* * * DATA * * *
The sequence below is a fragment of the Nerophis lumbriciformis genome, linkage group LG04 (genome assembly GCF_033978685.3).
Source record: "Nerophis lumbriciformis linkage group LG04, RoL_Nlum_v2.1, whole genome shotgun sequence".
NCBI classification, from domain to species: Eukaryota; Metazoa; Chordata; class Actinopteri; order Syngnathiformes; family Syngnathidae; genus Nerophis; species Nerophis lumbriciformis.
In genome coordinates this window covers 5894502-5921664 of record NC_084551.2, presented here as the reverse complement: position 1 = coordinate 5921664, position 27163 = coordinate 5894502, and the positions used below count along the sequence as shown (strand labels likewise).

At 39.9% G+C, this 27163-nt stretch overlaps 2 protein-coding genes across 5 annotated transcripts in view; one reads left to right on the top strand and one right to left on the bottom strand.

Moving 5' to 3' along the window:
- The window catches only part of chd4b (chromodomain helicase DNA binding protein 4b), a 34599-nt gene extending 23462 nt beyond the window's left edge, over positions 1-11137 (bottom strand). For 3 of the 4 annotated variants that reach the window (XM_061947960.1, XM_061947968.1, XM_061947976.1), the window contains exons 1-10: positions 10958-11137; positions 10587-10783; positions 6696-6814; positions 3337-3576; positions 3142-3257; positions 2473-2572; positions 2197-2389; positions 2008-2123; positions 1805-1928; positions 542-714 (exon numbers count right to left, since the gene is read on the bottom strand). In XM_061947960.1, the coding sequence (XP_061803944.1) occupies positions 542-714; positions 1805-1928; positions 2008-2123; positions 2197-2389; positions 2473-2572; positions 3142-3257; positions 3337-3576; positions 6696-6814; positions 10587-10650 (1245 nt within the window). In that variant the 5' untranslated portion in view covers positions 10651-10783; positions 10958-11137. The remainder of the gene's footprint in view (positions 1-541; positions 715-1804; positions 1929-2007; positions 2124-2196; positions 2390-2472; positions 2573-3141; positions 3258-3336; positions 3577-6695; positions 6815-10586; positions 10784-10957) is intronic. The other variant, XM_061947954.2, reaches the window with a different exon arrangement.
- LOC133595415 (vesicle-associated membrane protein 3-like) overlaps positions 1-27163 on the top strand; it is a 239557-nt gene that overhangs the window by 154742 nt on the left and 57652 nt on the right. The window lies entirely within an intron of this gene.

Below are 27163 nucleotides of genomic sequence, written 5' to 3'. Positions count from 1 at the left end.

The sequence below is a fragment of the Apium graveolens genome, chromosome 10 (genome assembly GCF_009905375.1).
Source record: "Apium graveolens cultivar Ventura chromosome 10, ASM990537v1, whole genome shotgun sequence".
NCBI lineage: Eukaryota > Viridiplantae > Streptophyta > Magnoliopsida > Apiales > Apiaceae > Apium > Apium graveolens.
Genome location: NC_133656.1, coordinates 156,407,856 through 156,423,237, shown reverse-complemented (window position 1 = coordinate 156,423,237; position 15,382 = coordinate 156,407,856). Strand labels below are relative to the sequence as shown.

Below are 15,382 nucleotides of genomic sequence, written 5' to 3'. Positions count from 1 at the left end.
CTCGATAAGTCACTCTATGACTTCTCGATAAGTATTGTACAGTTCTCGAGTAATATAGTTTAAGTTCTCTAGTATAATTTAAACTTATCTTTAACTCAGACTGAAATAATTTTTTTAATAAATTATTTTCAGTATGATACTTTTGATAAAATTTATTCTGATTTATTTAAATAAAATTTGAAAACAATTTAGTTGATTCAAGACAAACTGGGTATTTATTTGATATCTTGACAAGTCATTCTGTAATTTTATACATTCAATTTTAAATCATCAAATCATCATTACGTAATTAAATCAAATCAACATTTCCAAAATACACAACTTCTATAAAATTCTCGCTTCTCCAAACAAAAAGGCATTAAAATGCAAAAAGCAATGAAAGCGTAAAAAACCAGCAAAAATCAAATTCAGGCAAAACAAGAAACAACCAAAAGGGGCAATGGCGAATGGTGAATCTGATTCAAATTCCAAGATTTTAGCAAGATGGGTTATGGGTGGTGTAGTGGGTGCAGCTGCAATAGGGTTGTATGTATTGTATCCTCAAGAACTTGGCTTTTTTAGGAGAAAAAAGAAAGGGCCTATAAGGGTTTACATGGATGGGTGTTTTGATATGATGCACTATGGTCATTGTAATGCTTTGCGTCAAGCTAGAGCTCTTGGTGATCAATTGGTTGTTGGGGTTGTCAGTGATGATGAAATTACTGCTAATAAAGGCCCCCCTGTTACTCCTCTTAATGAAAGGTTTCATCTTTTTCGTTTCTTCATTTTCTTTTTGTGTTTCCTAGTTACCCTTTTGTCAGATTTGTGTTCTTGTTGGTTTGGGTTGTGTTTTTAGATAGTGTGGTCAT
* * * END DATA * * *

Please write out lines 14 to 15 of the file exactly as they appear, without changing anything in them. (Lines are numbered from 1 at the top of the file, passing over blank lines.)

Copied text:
Below are 15,382 nucleotides of genomic sequence, written 5' to 3'. Positions count from 1 at the left end.
CTCGATAAGTCACTCTATGACTTCTCGATAAGTATTGTACAGTTCTCGAGTAATATAGTTTAAGTTCTCTAGTATAATTTAAACTTATCTTTAACTCAGACTGAAATAATTTTTTTAATAAATTATTTTCAGTATGATACTTTTGATAAAATTTATTCTGATTTATTTAAATAAAATTTGAAAACAATTTAGTTGATTCAAGACAAACTGGGTATTTATTTGATATCTTGACAAGTCATTCTGTAATTTTATACATTCAATTTTAAATCATCAAATCATCATTACGTAATTAAATCAAATCAACATTTCCAAAATACACAACTTCTATAAAATTCTCGCTTCTCCAAACAAAAAGGCATTAAAATGCAAAAAGCAATGAAAGCGTAAAAAACCAGCAAAAATCAAATTCAGGCAAAACAAGAAACAACCAAAAGGGGCAATGGCGAATGGTGAATCTGATTCAAATTCCAAGATTTTAGCAAGATGGGTTATGGGTGGTGTAGTGGGTGCAGCTGCAATAGGGTTGTATGTATTGTATCCTCAAGAACTTGGCTTTTTTAGGAGAAAAAAGAAAGGGCCTATAAGGGTTTACATGGATGGGTGTTTTGATATGATGCACTATGGTCATTGTAATGCTTTGCGTCAAGCTAGAGCTCTTGGTGATCAATTGGTTGTTGGGGTTGTCAGTGATGATGAAATTACTGCTAATAAAGGCCCCCCTGTTACTCCTCTTAATGAAAGGTTTCATCTTTTTCGTTTCTTCATTTTCTTTTTGTGTTTCCTAGTTACCCTTTTGTCAGATTTGTGTTCTTGTTGGTTTGGGTTGTGTTTTTAGATAGTGTGGTCAT